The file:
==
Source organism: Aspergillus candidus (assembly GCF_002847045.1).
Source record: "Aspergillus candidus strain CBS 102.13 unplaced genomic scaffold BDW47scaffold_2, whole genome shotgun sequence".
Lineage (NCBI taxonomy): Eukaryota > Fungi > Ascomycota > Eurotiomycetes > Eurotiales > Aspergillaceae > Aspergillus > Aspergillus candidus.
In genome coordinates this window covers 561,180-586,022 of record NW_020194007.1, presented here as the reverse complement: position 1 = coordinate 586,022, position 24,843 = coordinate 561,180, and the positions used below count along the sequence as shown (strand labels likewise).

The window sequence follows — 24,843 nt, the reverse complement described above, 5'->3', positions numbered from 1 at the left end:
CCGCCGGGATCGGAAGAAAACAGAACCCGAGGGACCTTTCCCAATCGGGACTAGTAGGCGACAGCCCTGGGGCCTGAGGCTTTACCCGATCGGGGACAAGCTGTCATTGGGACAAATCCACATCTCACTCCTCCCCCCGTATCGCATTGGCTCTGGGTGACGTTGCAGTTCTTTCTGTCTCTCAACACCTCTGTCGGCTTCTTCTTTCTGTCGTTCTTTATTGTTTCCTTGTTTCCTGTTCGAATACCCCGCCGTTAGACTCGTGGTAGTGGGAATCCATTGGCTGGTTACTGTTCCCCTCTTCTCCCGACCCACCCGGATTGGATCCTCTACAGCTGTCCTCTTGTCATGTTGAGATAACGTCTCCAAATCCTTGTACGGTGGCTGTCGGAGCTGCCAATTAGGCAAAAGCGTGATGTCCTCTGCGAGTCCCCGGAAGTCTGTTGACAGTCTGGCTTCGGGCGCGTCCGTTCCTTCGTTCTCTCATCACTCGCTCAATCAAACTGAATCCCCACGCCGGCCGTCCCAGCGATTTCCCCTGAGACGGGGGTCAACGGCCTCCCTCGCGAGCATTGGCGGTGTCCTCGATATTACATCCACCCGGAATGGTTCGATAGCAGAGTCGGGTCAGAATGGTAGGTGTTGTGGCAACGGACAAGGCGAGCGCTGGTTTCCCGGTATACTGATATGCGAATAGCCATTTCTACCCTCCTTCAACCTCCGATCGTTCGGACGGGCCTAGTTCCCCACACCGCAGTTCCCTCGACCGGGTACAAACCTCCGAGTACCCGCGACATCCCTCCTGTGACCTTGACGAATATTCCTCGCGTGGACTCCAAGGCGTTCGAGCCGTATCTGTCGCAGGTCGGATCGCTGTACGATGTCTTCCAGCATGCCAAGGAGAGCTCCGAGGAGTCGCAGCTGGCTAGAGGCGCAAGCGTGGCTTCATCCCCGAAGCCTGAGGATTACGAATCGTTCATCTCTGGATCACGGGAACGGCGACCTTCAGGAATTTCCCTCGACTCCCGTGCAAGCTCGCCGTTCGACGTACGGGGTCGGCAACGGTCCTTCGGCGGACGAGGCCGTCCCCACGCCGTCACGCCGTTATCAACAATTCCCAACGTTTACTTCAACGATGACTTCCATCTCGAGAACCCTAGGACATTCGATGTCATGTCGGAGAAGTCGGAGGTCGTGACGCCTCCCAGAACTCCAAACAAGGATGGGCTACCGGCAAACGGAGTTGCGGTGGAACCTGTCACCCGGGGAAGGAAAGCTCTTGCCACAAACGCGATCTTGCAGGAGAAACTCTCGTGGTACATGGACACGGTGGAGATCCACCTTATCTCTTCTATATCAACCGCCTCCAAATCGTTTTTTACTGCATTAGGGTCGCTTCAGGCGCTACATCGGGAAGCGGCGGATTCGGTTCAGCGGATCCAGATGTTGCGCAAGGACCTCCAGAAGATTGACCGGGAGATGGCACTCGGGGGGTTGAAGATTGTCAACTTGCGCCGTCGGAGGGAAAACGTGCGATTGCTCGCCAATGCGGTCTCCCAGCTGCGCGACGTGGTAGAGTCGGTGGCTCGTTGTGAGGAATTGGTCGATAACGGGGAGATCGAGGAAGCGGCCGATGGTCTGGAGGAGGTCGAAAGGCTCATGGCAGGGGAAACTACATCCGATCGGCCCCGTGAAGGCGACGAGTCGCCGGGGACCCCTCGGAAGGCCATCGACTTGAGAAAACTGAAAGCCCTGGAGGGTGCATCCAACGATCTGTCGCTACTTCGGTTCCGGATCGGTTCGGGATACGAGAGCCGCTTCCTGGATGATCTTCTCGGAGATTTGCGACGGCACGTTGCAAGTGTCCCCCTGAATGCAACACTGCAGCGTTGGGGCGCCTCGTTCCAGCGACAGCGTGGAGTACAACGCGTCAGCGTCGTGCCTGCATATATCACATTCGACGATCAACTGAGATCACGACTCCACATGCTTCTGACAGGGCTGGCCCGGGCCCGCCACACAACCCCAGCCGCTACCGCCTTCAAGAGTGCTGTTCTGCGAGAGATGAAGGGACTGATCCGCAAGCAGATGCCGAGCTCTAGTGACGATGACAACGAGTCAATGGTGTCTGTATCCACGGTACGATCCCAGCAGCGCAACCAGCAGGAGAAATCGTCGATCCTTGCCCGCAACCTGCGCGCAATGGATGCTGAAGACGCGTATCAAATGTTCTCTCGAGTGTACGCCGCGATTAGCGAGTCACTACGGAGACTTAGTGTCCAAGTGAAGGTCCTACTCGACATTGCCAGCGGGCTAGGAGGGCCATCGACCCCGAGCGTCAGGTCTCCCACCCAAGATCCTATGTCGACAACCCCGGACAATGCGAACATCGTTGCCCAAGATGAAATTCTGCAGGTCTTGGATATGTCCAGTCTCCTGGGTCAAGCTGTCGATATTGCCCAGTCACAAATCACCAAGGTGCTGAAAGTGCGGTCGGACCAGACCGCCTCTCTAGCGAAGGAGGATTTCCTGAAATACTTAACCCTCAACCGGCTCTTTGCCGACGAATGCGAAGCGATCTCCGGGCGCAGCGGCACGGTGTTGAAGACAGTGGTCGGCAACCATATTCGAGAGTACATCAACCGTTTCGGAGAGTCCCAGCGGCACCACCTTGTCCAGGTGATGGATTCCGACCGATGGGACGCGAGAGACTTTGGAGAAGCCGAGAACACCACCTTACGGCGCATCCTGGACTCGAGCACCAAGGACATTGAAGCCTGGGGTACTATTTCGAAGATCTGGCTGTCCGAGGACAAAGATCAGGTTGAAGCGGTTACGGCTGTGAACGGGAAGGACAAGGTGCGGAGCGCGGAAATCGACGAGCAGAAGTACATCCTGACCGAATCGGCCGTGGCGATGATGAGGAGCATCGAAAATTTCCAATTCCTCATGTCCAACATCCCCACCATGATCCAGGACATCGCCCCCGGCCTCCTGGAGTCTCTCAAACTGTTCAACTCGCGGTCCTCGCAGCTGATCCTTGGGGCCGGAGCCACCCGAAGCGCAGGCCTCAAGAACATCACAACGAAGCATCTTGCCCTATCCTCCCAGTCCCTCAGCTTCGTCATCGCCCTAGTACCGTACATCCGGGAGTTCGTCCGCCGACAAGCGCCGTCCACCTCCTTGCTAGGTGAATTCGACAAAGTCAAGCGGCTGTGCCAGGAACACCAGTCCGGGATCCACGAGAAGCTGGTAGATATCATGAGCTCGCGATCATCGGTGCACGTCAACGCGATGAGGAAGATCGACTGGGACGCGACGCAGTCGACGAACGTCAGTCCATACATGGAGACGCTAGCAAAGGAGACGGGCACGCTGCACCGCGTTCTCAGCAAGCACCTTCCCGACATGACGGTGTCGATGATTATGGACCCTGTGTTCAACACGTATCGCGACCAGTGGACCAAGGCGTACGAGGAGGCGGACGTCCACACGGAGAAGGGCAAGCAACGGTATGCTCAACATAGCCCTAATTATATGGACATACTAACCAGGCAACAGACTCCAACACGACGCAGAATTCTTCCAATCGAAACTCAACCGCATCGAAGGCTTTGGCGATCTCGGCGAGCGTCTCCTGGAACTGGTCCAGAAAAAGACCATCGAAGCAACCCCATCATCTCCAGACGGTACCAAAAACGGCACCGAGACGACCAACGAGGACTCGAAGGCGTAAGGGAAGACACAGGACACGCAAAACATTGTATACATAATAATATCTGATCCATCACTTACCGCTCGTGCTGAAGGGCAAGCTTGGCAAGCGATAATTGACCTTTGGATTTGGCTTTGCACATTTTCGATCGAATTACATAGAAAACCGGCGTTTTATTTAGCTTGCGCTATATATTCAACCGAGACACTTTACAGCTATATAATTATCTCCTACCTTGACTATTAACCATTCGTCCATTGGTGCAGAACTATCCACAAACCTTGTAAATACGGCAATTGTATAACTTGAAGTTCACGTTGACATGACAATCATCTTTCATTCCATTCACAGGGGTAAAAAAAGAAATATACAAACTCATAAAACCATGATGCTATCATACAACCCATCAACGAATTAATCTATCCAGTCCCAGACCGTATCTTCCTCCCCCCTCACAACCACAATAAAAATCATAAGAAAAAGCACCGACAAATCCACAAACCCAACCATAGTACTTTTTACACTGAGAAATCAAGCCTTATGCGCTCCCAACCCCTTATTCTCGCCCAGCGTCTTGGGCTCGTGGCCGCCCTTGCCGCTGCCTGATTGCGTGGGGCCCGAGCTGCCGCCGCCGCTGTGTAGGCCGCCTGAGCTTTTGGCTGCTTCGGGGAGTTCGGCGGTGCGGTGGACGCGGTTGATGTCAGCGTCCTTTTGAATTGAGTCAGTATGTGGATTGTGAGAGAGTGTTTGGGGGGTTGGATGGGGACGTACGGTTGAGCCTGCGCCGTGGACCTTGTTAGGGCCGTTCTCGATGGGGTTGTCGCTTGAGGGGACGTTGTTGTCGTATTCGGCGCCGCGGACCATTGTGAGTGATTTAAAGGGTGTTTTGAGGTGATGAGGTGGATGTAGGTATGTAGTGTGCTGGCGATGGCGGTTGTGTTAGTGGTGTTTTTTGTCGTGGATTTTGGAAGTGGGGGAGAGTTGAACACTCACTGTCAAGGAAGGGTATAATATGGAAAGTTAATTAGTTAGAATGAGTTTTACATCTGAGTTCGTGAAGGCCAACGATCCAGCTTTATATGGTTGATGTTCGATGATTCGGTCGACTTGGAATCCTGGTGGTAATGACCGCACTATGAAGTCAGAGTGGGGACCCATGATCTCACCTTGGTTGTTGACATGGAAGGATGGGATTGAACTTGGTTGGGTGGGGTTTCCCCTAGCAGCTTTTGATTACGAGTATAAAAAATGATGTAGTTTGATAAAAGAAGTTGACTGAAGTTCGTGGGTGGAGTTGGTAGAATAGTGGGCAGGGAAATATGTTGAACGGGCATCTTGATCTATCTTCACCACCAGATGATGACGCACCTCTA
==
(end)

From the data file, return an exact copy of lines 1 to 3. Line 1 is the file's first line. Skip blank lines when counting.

Source organism: Aspergillus candidus (assembly GCF_002847045.1).
Source record: "Aspergillus candidus strain CBS 102.13 unplaced genomic scaffold BDW47scaffold_2, whole genome shotgun sequence".
Lineage (NCBI taxonomy): Eukaryota > Fungi > Ascomycota > Eurotiomycetes > Eurotiales > Aspergillaceae > Aspergillus > Aspergillus candidus.